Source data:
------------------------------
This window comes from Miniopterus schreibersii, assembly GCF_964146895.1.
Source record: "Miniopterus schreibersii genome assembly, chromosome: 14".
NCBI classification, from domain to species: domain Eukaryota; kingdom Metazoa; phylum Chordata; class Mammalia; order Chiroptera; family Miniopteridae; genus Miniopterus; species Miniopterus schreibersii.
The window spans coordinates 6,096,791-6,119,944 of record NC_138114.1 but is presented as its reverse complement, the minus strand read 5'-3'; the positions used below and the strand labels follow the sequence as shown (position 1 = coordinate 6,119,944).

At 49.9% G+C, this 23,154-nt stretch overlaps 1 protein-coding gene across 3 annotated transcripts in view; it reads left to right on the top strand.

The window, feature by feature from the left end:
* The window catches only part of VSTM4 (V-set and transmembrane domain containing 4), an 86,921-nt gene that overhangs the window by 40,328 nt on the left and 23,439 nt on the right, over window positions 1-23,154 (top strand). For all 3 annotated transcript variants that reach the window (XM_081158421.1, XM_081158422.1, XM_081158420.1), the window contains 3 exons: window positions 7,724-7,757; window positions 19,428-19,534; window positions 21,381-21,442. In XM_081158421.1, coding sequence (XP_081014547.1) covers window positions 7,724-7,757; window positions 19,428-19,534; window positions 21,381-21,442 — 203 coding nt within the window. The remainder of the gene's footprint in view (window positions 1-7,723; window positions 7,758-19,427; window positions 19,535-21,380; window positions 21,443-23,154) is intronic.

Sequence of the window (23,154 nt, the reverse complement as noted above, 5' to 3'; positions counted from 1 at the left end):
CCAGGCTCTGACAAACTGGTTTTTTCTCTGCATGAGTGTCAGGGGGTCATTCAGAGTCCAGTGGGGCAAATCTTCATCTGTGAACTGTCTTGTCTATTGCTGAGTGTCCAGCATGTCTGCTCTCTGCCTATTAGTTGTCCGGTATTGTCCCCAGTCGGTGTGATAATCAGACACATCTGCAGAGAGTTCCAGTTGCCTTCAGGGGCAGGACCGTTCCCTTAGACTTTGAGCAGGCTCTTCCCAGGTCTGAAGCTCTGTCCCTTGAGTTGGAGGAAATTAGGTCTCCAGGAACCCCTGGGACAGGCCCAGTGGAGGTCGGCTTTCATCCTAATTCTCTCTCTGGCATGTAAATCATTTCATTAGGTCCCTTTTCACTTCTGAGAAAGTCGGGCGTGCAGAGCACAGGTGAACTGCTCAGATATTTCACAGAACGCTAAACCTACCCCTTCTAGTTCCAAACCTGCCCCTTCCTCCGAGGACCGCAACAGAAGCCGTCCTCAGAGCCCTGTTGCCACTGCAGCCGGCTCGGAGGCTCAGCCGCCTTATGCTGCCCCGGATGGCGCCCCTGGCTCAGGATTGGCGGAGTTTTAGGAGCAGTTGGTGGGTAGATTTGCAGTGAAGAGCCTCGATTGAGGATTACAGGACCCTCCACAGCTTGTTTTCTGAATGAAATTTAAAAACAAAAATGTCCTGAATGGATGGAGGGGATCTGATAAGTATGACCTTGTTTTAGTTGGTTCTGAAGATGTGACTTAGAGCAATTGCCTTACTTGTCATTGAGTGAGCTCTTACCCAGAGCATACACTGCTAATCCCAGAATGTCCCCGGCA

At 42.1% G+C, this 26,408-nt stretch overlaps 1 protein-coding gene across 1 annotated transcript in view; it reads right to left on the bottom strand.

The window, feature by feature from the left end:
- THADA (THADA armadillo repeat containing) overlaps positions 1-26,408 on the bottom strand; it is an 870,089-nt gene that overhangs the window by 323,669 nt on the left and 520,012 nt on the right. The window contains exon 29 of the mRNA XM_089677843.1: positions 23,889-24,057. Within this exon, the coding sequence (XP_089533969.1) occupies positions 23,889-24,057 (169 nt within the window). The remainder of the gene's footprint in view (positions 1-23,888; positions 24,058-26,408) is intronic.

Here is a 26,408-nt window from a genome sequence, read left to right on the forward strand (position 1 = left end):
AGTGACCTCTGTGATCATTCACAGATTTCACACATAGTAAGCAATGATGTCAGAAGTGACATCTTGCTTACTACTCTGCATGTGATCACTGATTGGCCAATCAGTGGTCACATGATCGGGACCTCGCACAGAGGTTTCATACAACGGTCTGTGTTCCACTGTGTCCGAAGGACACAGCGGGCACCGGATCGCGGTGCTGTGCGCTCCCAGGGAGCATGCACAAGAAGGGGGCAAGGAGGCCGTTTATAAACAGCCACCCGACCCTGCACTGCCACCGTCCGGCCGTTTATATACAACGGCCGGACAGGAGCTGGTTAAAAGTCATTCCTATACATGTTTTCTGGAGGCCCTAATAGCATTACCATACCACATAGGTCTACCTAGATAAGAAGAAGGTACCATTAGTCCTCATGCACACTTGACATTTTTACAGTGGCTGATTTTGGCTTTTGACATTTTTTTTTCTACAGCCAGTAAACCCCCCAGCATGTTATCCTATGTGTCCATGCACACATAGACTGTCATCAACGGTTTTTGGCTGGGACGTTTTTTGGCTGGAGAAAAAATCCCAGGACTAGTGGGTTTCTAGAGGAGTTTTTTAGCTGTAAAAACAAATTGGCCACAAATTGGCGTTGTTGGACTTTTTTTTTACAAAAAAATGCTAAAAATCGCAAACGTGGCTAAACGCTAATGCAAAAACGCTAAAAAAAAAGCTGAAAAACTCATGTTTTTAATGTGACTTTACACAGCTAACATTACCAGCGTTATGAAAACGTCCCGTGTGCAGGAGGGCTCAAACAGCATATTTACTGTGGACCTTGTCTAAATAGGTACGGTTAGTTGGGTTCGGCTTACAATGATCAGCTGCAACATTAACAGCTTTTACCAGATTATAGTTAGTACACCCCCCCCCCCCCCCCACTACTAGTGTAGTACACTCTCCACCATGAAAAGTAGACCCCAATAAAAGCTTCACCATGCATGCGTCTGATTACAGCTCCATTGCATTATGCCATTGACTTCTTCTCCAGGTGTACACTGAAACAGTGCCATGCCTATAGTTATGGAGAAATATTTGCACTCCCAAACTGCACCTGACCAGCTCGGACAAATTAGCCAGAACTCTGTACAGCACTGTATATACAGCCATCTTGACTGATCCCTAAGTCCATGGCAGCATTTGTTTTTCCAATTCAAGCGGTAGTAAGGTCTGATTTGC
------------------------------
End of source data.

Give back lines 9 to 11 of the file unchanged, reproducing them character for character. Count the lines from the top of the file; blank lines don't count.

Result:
CCAGGCTCTGACAAACTGGTTTTTTCTCTGCATGAGTGTCAGGGGGTCATTCAGAGTCCAGTGGGGCAAATCTTCATCTGTGAACTGTCTTGTCTATTGCTGAGTGTCCAGCATGTCTGCTCTCTGCCTATTAGTTGTCCGGTATTGTCCCCAGTCGGTGTGATAATCAGACACATCTGCAGAGAGTTCCAGTTGCCTTCAGGGGCAGGACCGTTCCCTTAGACTTTGAGCAGGCTCTTCCCAGGTCTGAAGCTCTGTCCCTTGAGTTGGAGGAAATTAGGTCTCCAGGAACCCCTGGGACAGGCCCAGTGGAGGTCGGCTTTCATCCTAATTCTCTCTCTGGCATGTAAATCATTTCATTAGGTCCCTTTTCACTTCTGAGAAAGTCGGGCGTGCAGAGCACAGGTGAACTGCTCAGATATTTCACAGAACGCTAAACCTACCCCTTCTAGTTCCAAACCTGCCCCTTCCTCCGAGGACCGCAACAGAAGCCGTCCTCAGAGCCCTGTTGCCACTGCAGCCGGCTCGGAGGCTCAGCCGCCTTATGCTGCCCCGGATGGCGCCCCTGGCTCAGGATTGGCGGAGTTTTAGGAGCAGTTGGTGGGTAGATTTGCAGTGAAGAGCCTCGATTGAGGATTACAGGACCCTCCACAGCTTGTTTTCTGAATGAAATTTAAAAACAAAAATGTCCTGAATGGATGGAGGGGATCTGATAAGTATGACCTTGTTTTAGTTGGTTCTGAAGATGTGACTTAGAGCAATTGCCTTACTTGTCATTGAGTGAGCTCTTACCCAGAGCATACACTGCTAATCCCAGAATGTCCCCGGCA

At 42.1% G+C, this 26,408-nt stretch overlaps 1 protein-coding gene across 1 annotated transcript in view; it reads right to left on the bottom strand.

The window, feature by feature from the left end: